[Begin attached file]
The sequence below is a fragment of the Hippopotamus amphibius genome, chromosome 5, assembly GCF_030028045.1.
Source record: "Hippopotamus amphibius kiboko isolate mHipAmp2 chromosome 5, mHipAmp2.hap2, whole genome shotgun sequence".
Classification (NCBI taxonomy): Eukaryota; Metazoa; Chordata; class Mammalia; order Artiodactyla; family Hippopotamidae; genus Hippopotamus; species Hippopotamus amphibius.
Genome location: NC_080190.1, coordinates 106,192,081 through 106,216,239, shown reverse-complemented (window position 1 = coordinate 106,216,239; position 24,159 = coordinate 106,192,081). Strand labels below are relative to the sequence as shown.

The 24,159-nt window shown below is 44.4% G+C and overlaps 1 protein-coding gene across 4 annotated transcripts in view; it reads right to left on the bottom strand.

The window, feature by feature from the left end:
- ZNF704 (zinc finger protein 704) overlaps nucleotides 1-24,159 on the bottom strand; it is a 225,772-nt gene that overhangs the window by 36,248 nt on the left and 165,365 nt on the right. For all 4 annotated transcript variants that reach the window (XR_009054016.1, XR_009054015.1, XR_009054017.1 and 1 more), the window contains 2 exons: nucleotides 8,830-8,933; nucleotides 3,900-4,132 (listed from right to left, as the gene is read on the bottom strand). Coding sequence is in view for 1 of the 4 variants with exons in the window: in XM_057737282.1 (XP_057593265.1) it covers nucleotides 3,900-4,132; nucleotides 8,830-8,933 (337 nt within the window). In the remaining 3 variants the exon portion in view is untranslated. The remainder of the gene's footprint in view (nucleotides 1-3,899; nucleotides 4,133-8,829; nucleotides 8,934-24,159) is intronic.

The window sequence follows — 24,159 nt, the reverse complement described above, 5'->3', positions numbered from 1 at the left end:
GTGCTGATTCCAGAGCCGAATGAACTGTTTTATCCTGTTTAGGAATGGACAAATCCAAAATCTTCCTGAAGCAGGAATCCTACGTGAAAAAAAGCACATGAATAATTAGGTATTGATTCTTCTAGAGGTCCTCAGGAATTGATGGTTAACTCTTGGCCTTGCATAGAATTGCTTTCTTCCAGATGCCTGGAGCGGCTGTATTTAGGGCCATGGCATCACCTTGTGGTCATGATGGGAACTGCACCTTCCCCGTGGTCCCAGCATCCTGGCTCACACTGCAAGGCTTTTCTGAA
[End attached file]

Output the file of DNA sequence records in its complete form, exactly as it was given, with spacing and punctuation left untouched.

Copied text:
The sequence below is a fragment of the Hippopotamus amphibius genome, chromosome 5, assembly GCF_030028045.1.
Source record: "Hippopotamus amphibius kiboko isolate mHipAmp2 chromosome 5, mHipAmp2.hap2, whole genome shotgun sequence".
Classification (NCBI taxonomy): Eukaryota; Metazoa; Chordata; class Mammalia; order Artiodactyla; family Hippopotamidae; genus Hippopotamus; species Hippopotamus amphibius.
Genome location: NC_080190.1, coordinates 106,192,081 through 106,216,239, shown reverse-complemented (window position 1 = coordinate 106,216,239; position 24,159 = coordinate 106,192,081). Strand labels below are relative to the sequence as shown.

The 24,159-nt window shown below is 44.4% G+C and overlaps 1 protein-coding gene across 4 annotated transcripts in view; it reads right to left on the bottom strand.

The window, feature by feature from the left end:
- ZNF704 (zinc finger protein 704) overlaps nucleotides 1-24,159 on the bottom strand; it is a 225,772-nt gene that overhangs the window by 36,248 nt on the left and 165,365 nt on the right. For all 4 annotated transcript variants that reach the window (XR_009054016.1, XR_009054015.1, XR_009054017.1 and 1 more), the window contains 2 exons: nucleotides 8,830-8,933; nucleotides 3,900-4,132 (listed from right to left, as the gene is read on the bottom strand). Coding sequence is in view for 1 of the 4 variants with exons in the window: in XM_057737282.1 (XP_057593265.1) it covers nucleotides 3,900-4,132; nucleotides 8,830-8,933 (337 nt within the window). In the remaining 3 variants the exon portion in view is untranslated. The remainder of the gene's footprint in view (nucleotides 1-3,899; nucleotides 4,133-8,829; nucleotides 8,934-24,159) is intronic.

The window sequence follows — 24,159 nt, the reverse complement described above, 5'->3', positions numbered from 1 at the left end:
GTGCTGATTCCAGAGCCGAATGAACTGTTTTATCCTGTTTAGGAATGGACAAATCCAAAATCTTCCTGAAGCAGGAATCCTACGTGAAAAAAAGCACATGAATAATTAGGTATTGATTCTTCTAGAGGTCCTCAGGAATTGATGGTTAACTCTTGGCCTTGCATAGAATTGCTTTCTTCCAGATGCCTGGAGCGGCTGTATTTAGGGCCATGGCATCACCTTGTGGTCATGATGGGAACTGCACCTTCCCCGTGGTCCCAGCATCCTGGCTCACACTGCAAGGCTTTTCTGAA